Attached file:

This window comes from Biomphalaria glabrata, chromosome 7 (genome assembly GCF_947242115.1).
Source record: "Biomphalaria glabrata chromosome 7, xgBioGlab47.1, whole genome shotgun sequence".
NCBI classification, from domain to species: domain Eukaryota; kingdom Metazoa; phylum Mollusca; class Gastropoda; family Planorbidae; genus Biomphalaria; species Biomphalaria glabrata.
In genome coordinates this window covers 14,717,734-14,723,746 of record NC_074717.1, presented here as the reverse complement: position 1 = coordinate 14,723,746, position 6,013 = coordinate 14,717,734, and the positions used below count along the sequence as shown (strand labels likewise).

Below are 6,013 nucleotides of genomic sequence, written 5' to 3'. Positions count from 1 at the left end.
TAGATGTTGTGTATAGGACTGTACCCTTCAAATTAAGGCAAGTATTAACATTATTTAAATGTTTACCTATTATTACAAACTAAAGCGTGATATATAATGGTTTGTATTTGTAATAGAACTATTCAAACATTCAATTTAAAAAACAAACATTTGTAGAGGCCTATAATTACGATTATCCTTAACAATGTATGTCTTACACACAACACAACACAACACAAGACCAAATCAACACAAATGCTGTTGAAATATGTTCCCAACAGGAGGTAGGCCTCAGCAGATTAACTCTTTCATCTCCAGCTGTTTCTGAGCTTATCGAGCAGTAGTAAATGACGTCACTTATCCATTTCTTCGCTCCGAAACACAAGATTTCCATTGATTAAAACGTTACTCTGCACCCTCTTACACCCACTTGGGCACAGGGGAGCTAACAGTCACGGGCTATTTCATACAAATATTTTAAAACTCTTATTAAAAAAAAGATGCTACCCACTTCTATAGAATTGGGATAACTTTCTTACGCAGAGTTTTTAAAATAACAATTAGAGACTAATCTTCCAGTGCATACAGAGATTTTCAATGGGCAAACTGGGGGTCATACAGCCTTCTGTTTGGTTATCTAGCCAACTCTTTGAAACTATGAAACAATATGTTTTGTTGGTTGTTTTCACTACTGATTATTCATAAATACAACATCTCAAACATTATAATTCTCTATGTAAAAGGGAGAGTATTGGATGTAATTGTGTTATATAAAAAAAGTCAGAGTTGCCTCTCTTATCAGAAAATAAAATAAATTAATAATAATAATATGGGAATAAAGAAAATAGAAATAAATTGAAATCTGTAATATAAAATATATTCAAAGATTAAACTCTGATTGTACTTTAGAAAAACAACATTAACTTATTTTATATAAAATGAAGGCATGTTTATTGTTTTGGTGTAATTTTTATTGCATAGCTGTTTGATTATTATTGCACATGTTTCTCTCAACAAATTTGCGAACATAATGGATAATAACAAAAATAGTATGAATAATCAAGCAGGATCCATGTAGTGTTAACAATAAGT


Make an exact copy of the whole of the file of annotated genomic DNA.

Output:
This window comes from Biomphalaria glabrata, chromosome 7 (genome assembly GCF_947242115.1).
Source record: "Biomphalaria glabrata chromosome 7, xgBioGlab47.1, whole genome shotgun sequence".
NCBI classification, from domain to species: domain Eukaryota; kingdom Metazoa; phylum Mollusca; class Gastropoda; family Planorbidae; genus Biomphalaria; species Biomphalaria glabrata.
In genome coordinates this window covers 14,717,734-14,723,746 of record NC_074717.1, presented here as the reverse complement: position 1 = coordinate 14,723,746, position 6,013 = coordinate 14,717,734, and the positions used below count along the sequence as shown (strand labels likewise).

Below are 6,013 nucleotides of genomic sequence, written 5' to 3'. Positions count from 1 at the left end.
TAGATGTTGTGTATAGGACTGTACCCTTCAAATTAAGGCAAGTATTAACATTATTTAAATGTTTACCTATTATTACAAACTAAAGCGTGATATATAATGGTTTGTATTTGTAATAGAACTATTCAAACATTCAATTTAAAAAACAAACATTTGTAGAGGCCTATAATTACGATTATCCTTAACAATGTATGTCTTACACACAACACAACACAACACAAGACCAAATCAACACAAATGCTGTTGAAATATGTTCCCAACAGGAGGTAGGCCTCAGCAGATTAACTCTTTCATCTCCAGCTGTTTCTGAGCTTATCGAGCAGTAGTAAATGACGTCACTTATCCATTTCTTCGCTCCGAAACACAAGATTTCCATTGATTAAAACGTTACTCTGCACCCTCTTACACCCACTTGGGCACAGGGGAGCTAACAGTCACGGGCTATTTCATACAAATATTTTAAAACTCTTATTAAAAAAAAGATGCTACCCACTTCTATAGAATTGGGATAACTTTCTTACGCAGAGTTTTTAAAATAACAATTAGAGACTAATCTTCCAGTGCATACAGAGATTTTCAATGGGCAAACTGGGGGTCATACAGCCTTCTGTTTGGTTATCTAGCCAACTCTTTGAAACTATGAAACAATATGTTTTGTTGGTTGTTTTCACTACTGATTATTCATAAATACAACATCTCAAACATTATAATTCTCTATGTAAAAGGGAGAGTATTGGATGTAATTGTGTTATATAAAAAAAGTCAGAGTTGCCTCTCTTATCAGAAAATAAAATAAATTAATAATAATAATATGGGAATAAAGAAAATAGAAATAAATTGAAATCTGTAATATAAAATATATTCAAAGATTAAACTCTGATTGTACTTTAGAAAAACAACATTAACTTATTTTATATAAAATGAAGGCATGTTTATTGTTTTGGTGTAATTTTTATTGCATAGCTGTTTGATTATTATTGCACATGTTTCTCTCAACAAATTTGCGAACATAATGGATAATAACAAAAATAGTATGAATAATCAAGCAGGATCCATGTAGTGTTAACAATAAGT